Being part of a new company, I am forced to work hard for my property listings; completely understandable as we work and live in a reputation-based society and it’s our job to ensure that clients see how we differ from other companies. This means that a large percentage of the properties I market have already been advertised with another estate agent for many weeks/months before I can begin the relaunch process. When building a marketing plan, one of the first questions I ask is regarding the previous feedback provided by the current estate agent. I do this for two reasons – the first, to understand if there’s something property related that can be resolved by the vendor (minor decorative work or a de-clutter to effectively show the available space), to positively impact future photos/viewings.
The second reason is simply for my own entertainment. Having been in this industry for many years now, it appears that too many estate agents are happy using the same, lazy excuses every year as justification for the lack of interest rather than creating a bespoke feedback report, highlighting the areas of concern and offering suggestions on how to improve the marketing moving forward.
I’ve selected my favourites – how many of these are your current agent guilty of using in the time that your property has been for sale?
Here is the Calendar of Generic Estate Agents’ Excuses.
I know I assured you that January would be busy after a quiet Christmas time, but buyers are still recovering from the festive period. Let’s see how February goes once that has worn off.
There are too many properties available for sale, as EVERYBODY decided to sell in January. Hopefully the saturated marketplace will realign in March and we’ll be able to get your house sold. Maybe reduce the price if you want to sell quickly?
Still too many properties up for sale. We’ll continue to use the photos with your Christmas decorations in, but we should look at bringing that price down to maximise interest.
Easter. (I’m not entirely sure how anyone believes this has a negative effect on the property market, but I’ve had vendors tell me that’s their Estate Agent’s reasoning!)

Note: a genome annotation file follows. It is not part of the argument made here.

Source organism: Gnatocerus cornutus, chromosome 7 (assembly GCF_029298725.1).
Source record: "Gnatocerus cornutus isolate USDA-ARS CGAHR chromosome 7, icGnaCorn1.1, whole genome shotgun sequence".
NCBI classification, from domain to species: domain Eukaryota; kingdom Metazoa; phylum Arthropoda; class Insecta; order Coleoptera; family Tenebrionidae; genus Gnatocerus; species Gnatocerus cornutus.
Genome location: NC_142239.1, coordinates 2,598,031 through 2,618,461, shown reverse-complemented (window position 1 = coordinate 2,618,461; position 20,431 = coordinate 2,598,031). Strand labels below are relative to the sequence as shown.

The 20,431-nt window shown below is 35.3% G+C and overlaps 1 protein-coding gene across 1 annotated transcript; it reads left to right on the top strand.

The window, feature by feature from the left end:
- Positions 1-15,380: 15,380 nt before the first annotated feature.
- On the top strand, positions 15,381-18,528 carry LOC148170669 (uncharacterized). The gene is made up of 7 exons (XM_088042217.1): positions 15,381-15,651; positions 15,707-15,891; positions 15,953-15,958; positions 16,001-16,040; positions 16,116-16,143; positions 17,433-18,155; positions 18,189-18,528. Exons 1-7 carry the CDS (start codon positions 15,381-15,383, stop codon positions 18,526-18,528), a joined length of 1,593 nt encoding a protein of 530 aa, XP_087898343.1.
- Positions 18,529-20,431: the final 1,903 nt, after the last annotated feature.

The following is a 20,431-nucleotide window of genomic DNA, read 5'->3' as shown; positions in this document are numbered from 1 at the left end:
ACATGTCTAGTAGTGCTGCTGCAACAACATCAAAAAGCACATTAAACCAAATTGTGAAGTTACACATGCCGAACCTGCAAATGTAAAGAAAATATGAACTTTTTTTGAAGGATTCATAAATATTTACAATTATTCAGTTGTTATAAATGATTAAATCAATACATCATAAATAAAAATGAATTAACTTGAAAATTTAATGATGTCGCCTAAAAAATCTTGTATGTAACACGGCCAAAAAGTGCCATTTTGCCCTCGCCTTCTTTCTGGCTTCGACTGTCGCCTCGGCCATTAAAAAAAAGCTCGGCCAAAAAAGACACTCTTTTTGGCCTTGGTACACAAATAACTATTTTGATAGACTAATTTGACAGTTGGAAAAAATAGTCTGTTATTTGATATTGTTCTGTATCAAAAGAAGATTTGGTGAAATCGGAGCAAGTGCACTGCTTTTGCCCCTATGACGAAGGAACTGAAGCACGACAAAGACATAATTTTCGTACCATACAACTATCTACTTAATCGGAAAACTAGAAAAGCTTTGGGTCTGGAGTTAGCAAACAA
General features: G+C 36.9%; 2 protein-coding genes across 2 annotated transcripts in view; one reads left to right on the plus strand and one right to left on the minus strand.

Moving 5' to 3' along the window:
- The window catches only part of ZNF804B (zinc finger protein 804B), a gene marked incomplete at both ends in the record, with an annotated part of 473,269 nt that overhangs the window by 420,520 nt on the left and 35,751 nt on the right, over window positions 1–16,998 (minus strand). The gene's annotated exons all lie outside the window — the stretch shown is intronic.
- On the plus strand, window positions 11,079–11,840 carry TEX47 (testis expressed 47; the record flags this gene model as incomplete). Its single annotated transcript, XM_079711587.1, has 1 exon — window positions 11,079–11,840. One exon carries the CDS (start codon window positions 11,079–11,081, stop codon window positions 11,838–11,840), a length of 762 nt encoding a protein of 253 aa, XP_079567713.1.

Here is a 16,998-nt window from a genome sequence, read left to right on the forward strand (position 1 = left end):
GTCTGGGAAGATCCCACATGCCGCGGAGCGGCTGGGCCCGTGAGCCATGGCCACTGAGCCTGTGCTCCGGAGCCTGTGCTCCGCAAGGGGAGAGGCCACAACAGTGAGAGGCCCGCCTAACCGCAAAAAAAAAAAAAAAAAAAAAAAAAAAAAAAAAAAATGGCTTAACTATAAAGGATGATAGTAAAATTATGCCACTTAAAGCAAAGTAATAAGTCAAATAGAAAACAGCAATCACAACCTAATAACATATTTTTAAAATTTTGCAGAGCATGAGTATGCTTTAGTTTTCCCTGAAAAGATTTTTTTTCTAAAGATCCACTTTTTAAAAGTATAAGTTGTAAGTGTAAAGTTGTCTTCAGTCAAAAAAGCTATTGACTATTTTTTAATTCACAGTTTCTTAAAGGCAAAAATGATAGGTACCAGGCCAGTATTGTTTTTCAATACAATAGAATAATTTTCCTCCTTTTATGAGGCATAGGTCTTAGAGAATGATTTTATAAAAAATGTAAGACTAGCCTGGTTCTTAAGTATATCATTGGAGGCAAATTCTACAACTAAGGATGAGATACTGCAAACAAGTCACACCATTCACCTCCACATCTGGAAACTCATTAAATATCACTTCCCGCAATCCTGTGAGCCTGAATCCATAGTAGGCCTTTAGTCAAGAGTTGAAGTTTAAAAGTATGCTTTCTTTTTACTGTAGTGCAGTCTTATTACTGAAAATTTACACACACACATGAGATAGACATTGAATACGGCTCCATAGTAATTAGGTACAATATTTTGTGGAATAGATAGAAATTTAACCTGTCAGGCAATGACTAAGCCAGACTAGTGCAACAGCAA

Two bank holidays in quick succession? It’s like Christmas all over again – reduce your price and wait until June for the market to pick up again, with the same wet, winter photos that we’ve been using for months.
It’s getting warm. Why would anyone come and view when they could be getting a head start on their summer tan? Let’s see how this month goes.
Last year, it was the World Cup. Nobody buys houses when football is on. I’ve also heard the tennis at Wimbledon being used as an excuse. People don’t buy houses when major sporting events are on! August should be different as people look to secure their moves in time for winter.
Nobody is buying houses because they’re abroad. The entire population is away on holiday in August, so we’ll have to reduce your price and wait until September for viewings.
It’s back to school time for kids; viewing houses is on hold as parents’ lives are dictated by school runs.
The clocks went back. It’s too dark to view properties in the evening.
*Not regular feedback, but I recently had a client tell me that their current agent blamed the lack of viewings on Halloween.*
It’s Christmas next month, it’s the only thing on anyone’s mind. We’re on RightMove and we’re still not getting any enquiries, so there’s nothing we can do. Reduce your price?
NOBODY views houses in December, Christmas is the only thing that happens. Let’s relax for a few weeks and consider reducing your price in time for the January peak.
It’s very important to not forget the word Brexit at some point in every month too, and this should be expected even more prominently in the coming year. The word ‘Brexit’ will usually be followed with the suggestion of yet another price reduction.
This blog is a little bit of fun, but unfortunately, it is inspired by the laziness of established estate agents who are unwilling to work with their clients’ best interests at heart. How long your house has been on the market will determine how many of these you will have heard. Some clients tell me that their employed estate agent hasn’t contacted them with any feedback at all throughout the entire marketing period – probably better than being pacified by the same twelve excuses used tirelessly on an annual basis, but nowhere near the constructive marketing plan that was promised to you when you first invited them to your home.
Each property introduced to the marketplace should be marketed slightly differently – it is the responsibility of your chosen estate agent to find you a buyer willing to pay the amount of money you are asking for your home. You are not paying them to feed you excuses; you’re paying them to advise you of what’s steps are necessary to achieve your sale price and get you moving. Taking a handful of photographs and advertising on RightMove may tie up a sale within the first two weeks, but what if this isn’t the case? Does your agent have a plan, or are they just following the calendar above?